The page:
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Biosecurity advice for forest visitors

Tree health can have a dramatic impact on our landscapes. However, there are simple steps you can take to help limit the spread of plant diseases when you visit woodlands, parks and gardens.

Tree and plant diseases can live in mud and water.

After cycling through our green spaces, washing the mud from your bike between rides can help limit the spread of plant disease between places.

If you brush the mud and leaves from your boots between visits to different parks, gardens and woodlands you can limit the spread of plant diseases between different places.

By brushing the mud from your buggies and boots between woodland play sessions, you can limit the spread of tree disease.

Scientific research into the spread of plant pests and diseases

There have been scientific studies looking into how tree and plant pests and diseases are spread, and how we can help limit this spread.

In 2007, a Forest Research study analysed how frequently Phytophthoras could be found in mud and leaf material on the boots of walkers who had visited sites infected with Phytophthoras. Those in the survey sample had been known to have walked in sites infected with Phytophthoras.  The results of the study found that 30% of the samples from walker’s boots were contaminated with Phytophthoras.  The source of the contamination was fragments of infected leaves, which had broken down and incorporated into the litter layer of the soil. This is of greater concern when considered with the fact that Phytophthora kernoviae (the Phytophthora pathogen that affects larch trees found in the SW of the UK) can survive in both air-exposed and litter-embedded infected leaves for more than a year.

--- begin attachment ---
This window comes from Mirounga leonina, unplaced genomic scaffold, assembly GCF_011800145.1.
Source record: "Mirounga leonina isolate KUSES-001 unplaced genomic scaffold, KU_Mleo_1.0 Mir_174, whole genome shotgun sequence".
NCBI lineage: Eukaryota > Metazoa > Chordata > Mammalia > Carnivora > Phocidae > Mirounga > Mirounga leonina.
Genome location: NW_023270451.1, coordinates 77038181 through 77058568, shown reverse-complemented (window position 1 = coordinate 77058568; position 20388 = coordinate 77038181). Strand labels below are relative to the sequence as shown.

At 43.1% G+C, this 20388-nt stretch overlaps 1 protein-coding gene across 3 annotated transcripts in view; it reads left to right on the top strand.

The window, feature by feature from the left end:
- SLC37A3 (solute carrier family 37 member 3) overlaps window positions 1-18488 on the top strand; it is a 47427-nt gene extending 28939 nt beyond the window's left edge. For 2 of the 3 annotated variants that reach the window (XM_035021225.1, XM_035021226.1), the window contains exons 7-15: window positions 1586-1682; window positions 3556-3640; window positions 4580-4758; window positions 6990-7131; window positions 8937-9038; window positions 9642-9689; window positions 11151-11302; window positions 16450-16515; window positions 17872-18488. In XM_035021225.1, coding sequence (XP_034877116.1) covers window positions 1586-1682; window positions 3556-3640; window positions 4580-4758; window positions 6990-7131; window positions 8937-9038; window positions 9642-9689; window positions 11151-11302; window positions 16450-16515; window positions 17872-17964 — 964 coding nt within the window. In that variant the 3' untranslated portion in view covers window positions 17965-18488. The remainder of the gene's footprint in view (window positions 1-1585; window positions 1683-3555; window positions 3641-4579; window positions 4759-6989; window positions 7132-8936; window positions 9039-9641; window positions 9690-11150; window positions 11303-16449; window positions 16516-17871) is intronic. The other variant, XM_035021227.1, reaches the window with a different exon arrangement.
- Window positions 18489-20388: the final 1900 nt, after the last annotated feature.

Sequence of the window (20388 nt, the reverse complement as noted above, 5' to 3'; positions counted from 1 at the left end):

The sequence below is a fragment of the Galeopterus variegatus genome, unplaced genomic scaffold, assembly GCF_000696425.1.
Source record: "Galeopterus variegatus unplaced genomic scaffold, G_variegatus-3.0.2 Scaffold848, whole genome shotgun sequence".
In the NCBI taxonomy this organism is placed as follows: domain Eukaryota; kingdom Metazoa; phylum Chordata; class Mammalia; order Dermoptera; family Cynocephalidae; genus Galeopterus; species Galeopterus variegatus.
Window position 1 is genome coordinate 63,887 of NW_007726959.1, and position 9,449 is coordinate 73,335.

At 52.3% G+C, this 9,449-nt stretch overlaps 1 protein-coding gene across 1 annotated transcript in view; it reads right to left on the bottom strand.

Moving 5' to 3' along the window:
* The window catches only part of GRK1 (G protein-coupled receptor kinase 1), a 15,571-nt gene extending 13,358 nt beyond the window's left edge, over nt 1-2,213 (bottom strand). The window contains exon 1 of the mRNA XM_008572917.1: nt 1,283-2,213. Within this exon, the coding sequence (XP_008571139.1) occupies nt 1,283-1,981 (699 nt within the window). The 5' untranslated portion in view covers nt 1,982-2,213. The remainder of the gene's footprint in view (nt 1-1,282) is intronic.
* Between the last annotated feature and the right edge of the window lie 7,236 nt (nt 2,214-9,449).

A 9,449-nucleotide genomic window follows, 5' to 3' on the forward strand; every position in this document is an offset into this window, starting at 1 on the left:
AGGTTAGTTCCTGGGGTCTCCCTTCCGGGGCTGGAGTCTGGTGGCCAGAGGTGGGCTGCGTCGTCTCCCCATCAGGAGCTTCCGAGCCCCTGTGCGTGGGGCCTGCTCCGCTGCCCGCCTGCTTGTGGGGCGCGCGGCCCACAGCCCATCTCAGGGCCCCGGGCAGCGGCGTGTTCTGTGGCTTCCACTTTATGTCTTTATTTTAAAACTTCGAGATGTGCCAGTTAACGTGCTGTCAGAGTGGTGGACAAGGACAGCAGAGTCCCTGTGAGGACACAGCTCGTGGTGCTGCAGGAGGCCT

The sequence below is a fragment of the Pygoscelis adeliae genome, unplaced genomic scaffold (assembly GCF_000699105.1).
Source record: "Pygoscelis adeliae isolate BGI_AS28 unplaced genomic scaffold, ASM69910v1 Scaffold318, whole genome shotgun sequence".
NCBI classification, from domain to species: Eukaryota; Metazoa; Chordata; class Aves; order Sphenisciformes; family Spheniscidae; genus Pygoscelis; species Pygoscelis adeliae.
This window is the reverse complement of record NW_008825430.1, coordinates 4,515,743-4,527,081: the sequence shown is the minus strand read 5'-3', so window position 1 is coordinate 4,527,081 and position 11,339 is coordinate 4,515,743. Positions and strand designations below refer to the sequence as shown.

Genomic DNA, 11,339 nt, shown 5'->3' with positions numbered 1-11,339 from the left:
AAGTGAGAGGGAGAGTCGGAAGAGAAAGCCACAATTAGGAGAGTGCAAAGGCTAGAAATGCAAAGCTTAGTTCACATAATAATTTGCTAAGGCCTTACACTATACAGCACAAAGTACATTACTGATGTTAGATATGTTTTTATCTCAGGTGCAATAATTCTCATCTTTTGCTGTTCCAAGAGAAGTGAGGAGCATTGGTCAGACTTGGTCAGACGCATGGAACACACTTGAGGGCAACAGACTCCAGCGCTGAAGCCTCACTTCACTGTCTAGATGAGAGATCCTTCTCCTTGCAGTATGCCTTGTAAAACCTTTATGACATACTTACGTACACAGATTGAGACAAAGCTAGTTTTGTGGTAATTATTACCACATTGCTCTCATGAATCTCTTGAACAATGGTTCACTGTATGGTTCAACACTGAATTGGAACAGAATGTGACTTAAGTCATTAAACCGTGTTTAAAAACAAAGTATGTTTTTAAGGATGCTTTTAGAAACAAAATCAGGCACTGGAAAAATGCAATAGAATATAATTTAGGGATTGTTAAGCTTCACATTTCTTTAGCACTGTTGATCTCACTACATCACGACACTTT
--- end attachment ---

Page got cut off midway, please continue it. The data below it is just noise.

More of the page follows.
In 2012, an Australian study looked into the effectiveness of vehicle washing and roadside sanitation treatment in limiting the spread of pests and diseases. The results strongly suggest that the possibility of Phytophthora. lateralis spread in soil or mud on footwear should not be disregarded. Boot cleaning, at the very least with water and a stiff-bristle brush, should be undertaken to help limit the spread of pests and diseases.

In 2005, a small study in New Zealand demonstrated the importance of cleaning boots after visiting a site known to have a Phytophthora infection.  The study found that the Phytophthora remained infectious even after one year after  being found in the soils.  The authors recommended that contaminated soil should be removed from boots following a visit, and that the cleaning should be done in a secure location, so as not to infect any water courses.  Such actions would, the authors noted, potentially prevent the spread of the Phytophthora to new locations.  Given the longevity of Phytophthoras it is important that any contaminated material is not moved into a new site or area. 

Last updated: 21st September 2017